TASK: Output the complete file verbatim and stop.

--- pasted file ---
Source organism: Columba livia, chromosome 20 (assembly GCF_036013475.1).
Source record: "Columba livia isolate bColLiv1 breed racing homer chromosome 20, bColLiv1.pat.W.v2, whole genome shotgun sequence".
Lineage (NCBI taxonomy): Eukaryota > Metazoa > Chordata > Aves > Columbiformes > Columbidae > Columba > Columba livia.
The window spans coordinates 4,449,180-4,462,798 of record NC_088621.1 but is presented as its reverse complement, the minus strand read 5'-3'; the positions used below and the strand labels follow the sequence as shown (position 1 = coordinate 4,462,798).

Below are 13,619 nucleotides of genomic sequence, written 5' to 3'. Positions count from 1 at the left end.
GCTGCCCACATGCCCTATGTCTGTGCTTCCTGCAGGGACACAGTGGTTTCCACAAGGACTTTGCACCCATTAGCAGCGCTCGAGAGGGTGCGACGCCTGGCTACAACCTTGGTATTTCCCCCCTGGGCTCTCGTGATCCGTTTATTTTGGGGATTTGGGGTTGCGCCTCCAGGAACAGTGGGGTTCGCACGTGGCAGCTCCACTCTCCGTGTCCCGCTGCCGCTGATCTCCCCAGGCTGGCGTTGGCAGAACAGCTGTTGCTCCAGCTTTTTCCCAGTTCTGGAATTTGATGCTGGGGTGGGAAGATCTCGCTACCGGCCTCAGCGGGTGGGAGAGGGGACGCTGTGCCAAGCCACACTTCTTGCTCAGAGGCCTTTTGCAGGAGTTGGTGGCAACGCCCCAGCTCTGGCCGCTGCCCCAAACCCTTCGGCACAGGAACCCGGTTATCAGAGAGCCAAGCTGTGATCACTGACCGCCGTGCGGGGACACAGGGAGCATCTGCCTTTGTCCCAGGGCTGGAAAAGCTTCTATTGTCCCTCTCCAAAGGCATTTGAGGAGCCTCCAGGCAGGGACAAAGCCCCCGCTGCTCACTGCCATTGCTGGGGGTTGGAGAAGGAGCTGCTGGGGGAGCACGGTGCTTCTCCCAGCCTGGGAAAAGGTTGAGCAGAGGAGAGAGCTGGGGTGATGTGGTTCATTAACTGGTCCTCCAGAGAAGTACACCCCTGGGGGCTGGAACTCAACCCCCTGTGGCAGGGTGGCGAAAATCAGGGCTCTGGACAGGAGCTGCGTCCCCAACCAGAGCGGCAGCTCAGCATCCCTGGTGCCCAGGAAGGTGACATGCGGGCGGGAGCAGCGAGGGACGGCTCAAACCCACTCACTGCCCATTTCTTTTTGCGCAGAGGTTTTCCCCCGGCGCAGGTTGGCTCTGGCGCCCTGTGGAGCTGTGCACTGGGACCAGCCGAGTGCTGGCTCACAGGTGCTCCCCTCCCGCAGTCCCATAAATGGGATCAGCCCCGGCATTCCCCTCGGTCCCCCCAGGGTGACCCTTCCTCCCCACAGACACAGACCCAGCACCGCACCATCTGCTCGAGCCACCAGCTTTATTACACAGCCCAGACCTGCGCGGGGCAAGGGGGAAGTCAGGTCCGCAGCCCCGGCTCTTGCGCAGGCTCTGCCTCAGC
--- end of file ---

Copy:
Source organism: Columba livia, chromosome 20 (assembly GCF_036013475.1).
Source record: "Columba livia isolate bColLiv1 breed racing homer chromosome 20, bColLiv1.pat.W.v2, whole genome shotgun sequence".
Lineage (NCBI taxonomy): Eukaryota > Metazoa > Chordata > Aves > Columbiformes > Columbidae > Columba > Columba livia.
The window spans coordinates 4,449,180-4,462,798 of record NC_088621.1 but is presented as its reverse complement, the minus strand read 5'-3'; the positions used below and the strand labels follow the sequence as shown (position 1 = coordinate 4,462,798).

Below are 13,619 nucleotides of genomic sequence, written 5' to 3'. Positions count from 1 at the left end.
GCTGCCCACATGCCCTATGTCTGTGCTTCCTGCAGGGACACAGTGGTTTCCACAAGGACTTTGCACCCATTAGCAGCGCTCGAGAGGGTGCGACGCCTGGCTACAACCTTGGTATTTCCCCCCTGGGCTCTCGTGATCCGTTTATTTTGGGGATTTGGGGTTGCGCCTCCAGGAACAGTGGGGTTCGCACGTGGCAGCTCCACTCTCCGTGTCCCGCTGCCGCTGATCTCCCCAGGCTGGCGTTGGCAGAACAGCTGTTGCTCCAGCTTTTTCCCAGTTCTGGAATTTGATGCTGGGGTGGGAAGATCTCGCTACCGGCCTCAGCGGGTGGGAGAGGGGACGCTGTGCCAAGCCACACTTCTTGCTCAGAGGCCTTTTGCAGGAGTTGGTGGCAACGCCCCAGCTCTGGCCGCTGCCCCAAACCCTTCGGCACAGGAACCCGGTTATCAGAGAGCCAAGCTGTGATCACTGACCGCCGTGCGGGGACACAGGGAGCATCTGCCTTTGTCCCAGGGCTGGAAAAGCTTCTATTGTCCCTCTCCAAAGGCATTTGAGGAGCCTCCAGGCAGGGACAAAGCCCCCGCTGCTCACTGCCATTGCTGGGGGTTGGAGAAGGAGCTGCTGGGGGAGCACGGTGCTTCTCCCAGCCTGGGAAAAGGTTGAGCAGAGGAGAGAGCTGGGGTGATGTGGTTCATTAACTGGTCCTCCAGAGAAGTACACCCCTGGGGGCTGGAACTCAACCCCCTGTGGCAGGGTGGCGAAAATCAGGGCTCTGGACAGGAGCTGCGTCCCCAACCAGAGCGGCAGCTCAGCATCCCTGGTGCCCAGGAAGGTGACATGCGGGCGGGAGCAGCGAGGGACGGCTCAAACCCACTCACTGCCCATTTCTTTTTGCGCAGAGGTTTTCCCCCGGCGCAGGTTGGCTCTGGCGCCCTGTGGAGCTGTGCACTGGGACCAGCCGAGTGCTGGCTCACAGGTGCTCCCCTCCCGCAGTCCCATAAATGGGATCAGCCCCGGCATTCCCCTCGGTCCCCCCAGGGTGACCCTTCCTCCCCACAGACACAGACCCAGCACCGCACCATCTGCTCGAGCCACCAGCTTTATTACACAGCCCAGACCTGCGCGGGGCAAGGGGGAAGTCAGGTCCGCAGCCCCGGCTCTTGCGCAGGCTCTGCCTCAGC